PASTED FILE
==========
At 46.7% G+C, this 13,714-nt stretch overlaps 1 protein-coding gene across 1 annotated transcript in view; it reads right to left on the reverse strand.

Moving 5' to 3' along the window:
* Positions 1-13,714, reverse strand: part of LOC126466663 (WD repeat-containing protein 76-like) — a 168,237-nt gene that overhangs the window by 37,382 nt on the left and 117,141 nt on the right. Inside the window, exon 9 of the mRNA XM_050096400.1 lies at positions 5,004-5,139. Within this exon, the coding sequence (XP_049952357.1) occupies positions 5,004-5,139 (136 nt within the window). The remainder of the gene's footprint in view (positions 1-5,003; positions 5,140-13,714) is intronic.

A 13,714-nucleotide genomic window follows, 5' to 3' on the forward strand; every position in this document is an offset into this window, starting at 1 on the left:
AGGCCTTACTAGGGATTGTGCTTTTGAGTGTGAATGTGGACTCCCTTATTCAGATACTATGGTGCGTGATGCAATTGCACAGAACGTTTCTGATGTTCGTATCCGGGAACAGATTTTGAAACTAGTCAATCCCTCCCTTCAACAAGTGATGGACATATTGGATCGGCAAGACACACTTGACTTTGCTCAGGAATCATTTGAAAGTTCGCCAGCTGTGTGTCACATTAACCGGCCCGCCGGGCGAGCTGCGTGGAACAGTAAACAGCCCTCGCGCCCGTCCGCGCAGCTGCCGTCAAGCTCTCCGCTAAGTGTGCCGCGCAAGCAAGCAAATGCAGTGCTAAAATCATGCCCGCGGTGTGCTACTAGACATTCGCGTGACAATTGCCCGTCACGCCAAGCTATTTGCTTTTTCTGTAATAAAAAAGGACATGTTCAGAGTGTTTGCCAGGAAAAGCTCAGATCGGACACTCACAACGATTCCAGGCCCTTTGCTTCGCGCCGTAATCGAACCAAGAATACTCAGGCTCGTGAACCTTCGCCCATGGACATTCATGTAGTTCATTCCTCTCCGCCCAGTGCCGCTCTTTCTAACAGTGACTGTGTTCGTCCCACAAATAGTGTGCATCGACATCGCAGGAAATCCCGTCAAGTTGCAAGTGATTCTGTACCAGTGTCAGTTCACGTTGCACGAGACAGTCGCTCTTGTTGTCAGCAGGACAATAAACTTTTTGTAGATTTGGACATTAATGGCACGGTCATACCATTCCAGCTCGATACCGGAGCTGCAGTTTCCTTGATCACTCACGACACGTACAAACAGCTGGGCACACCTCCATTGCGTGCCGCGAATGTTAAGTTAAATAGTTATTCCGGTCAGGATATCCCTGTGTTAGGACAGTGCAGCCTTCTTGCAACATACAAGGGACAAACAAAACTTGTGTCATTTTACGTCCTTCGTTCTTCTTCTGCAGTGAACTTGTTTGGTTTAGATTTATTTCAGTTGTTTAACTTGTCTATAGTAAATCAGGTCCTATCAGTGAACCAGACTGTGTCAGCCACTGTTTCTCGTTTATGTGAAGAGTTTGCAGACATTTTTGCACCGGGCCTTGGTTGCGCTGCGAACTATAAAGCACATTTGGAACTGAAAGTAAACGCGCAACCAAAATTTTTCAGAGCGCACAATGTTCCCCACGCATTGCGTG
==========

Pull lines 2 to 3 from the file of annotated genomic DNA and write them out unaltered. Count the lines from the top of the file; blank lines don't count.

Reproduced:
Moving 5' to 3' along the window:
* Positions 1-13,714, reverse strand: part of LOC126466663 (WD repeat-containing protein 76-like) — a 168,237-nt gene that overhangs the window by 37,382 nt on the left and 117,141 nt on the right. Inside the window, exon 9 of the mRNA XM_050096400.1 lies at positions 5,004-5,139. Within this exon, the coding sequence (XP_049952357.1) occupies positions 5,004-5,139 (136 nt within the window). The remainder of the gene's footprint in view (positions 1-5,003; positions 5,140-13,714) is intronic.